Brown also ordered the attorney to surrender financial records, emails and other communications related to GSR’s wire transfer. He also ordered McDonald to surrender bank statements for all of her operating and IOLTA accounts. Brown noted that, in addition to the Wells Fargo accounts, McDonald had three additional IOLTA accounts at two other banks.
McDonald’s counsel, James Ward Howard in DeKalb County, acknowledged Tuesday that, while there appears to be “a fraudulent scheme” at play, he insisted McDonald “ is as much a victim as anyone else.”
Wells Fargo counsel Brent Hitson at Burr & Forman in Birmingham, Alabama, referred requests for comment to a bank spokeswoman who said, “We do not believe the claims in the complaint have merit and will vigorously defend the suit.”
No attorney has entered an appearance for Valkyrie or the Austins.
Robbins labeled the disappearance of more than $1.6 million as “clearly just a fraud.”
“In the crypto age, it’s easy to do. The money is so vast,” he said. The failed bitcoin transaction was initiated after GSR “was approached by a broker based in Malta, who allegedly had a huge seller based in Australia, who had teamed up with a broker in Florida,” Robbins said. “That’s not unusual in the crypto world, where brokers, seller and buyers are often based overseas.”
GSR’s initial $4 million bitcoin purchase was intended as an initial investment in what eventually would be $70 million, he said.
Robbins said that, before transferring $4 million to McDonald, GSR “did call and confirm the escrow account at Wells Fargo.” He said GSR also “was led to believe she had done other transactions in the past. My clients assumed, if an attorney trust account was involved, the money was safe.”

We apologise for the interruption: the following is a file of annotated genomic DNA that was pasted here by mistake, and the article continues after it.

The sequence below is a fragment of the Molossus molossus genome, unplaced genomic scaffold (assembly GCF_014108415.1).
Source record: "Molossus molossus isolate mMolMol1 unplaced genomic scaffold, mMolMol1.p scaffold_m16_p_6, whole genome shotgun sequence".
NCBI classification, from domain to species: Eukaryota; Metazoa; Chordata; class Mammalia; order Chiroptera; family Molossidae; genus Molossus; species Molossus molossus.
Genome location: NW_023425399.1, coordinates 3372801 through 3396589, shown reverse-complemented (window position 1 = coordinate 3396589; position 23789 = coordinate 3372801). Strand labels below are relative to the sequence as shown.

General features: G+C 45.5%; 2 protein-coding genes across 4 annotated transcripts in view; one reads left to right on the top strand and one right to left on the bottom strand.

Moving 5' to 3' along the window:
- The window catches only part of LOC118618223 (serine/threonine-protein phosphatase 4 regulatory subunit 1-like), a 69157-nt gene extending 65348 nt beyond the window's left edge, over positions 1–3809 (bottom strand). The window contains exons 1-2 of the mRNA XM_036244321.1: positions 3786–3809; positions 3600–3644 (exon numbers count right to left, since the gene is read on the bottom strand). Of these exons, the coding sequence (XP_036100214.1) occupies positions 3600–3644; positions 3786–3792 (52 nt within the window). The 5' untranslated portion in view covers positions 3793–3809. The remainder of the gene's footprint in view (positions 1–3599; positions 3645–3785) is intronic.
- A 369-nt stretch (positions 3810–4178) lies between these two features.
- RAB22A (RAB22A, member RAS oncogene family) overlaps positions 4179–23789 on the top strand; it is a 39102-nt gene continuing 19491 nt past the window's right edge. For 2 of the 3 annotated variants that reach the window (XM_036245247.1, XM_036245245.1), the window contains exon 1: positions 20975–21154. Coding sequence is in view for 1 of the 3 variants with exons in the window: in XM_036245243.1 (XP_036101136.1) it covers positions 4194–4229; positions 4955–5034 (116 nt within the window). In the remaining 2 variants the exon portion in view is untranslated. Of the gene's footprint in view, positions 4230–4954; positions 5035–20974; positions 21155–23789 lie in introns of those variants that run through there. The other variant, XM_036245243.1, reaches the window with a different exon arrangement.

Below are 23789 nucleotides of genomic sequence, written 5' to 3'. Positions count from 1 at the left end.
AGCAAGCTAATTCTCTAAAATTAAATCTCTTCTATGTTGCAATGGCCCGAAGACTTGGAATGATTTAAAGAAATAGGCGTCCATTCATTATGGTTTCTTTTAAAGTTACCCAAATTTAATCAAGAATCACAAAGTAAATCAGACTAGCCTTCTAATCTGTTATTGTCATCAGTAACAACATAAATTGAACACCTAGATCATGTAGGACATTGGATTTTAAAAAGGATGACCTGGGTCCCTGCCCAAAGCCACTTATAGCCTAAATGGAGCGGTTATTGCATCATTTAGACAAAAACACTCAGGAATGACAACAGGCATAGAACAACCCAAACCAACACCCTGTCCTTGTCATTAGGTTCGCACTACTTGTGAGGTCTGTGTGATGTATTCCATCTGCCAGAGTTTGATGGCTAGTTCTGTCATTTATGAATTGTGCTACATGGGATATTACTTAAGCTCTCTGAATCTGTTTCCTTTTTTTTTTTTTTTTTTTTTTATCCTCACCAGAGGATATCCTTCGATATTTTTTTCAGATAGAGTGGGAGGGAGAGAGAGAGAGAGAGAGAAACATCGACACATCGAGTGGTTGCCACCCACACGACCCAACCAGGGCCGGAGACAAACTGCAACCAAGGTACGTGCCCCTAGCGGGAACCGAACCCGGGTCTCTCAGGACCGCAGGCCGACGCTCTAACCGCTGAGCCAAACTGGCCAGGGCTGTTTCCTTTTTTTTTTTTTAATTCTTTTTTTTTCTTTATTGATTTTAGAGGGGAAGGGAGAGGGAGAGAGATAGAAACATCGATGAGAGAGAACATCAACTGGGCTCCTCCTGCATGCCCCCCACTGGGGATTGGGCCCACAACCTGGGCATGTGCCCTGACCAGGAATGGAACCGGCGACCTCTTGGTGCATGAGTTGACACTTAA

Based on assurances that the bitcoin would be transferred on receipt of the funds, GSR also shorted the based on a $3,635 purchase price, the suit alleged. When the transfer never took place, GSR was out an additional $380,000, which it is also seeking to recoup, according to the complaint.
Howard said that McDonald “has no agreement” with GSR and was “unaware” that she was listed as closing attorney in the bitcoin sale agreement between GSR, the Valkyrie Group and brokerage OTC Desks LTD in Malta, neither of whom she represents.
He acknowledged that McDonald represents Alivic, which is not a defendant in the GSR suit, and carries out that firm’s instructions. “Alivic appeared to be legitimate,” Howard said.
“Once it became apparent the whole deal was falling apart, she got permission [from Alivic] to return $2 million” to GSR, he added.
“It appears there is some type of fraudulent scheme,” Howard said. He said he is concerned that McDonald “may have been used by another party to facilitate the scheme without her knowledge or understanding.”
Howard wouldn’t address why McDonald accepted the funds or what happened to the balance of the money if she was unaware of the agreement. “The only thing I can say is she abided by her client’s instructions,” Howard said. He said he has not been in touch with Alivic or anyone else, besides McDonald, who is representing the firm. “I do not know how to get in touch,” he said.
Robbins said that McDonald testified she transferred some of the GSR escrowed funds to her accounts. “We all know what an escrow account is,” Robbins said. “We put money in escrow. The deal closes; she has everybody’s authority to release the funds. This is not complex.”
But McDonald appeared to believe that, even if the deal didn’t close, “Whatever the seller [Alivic] tells me I can do with the [escrowed] money, I can do.”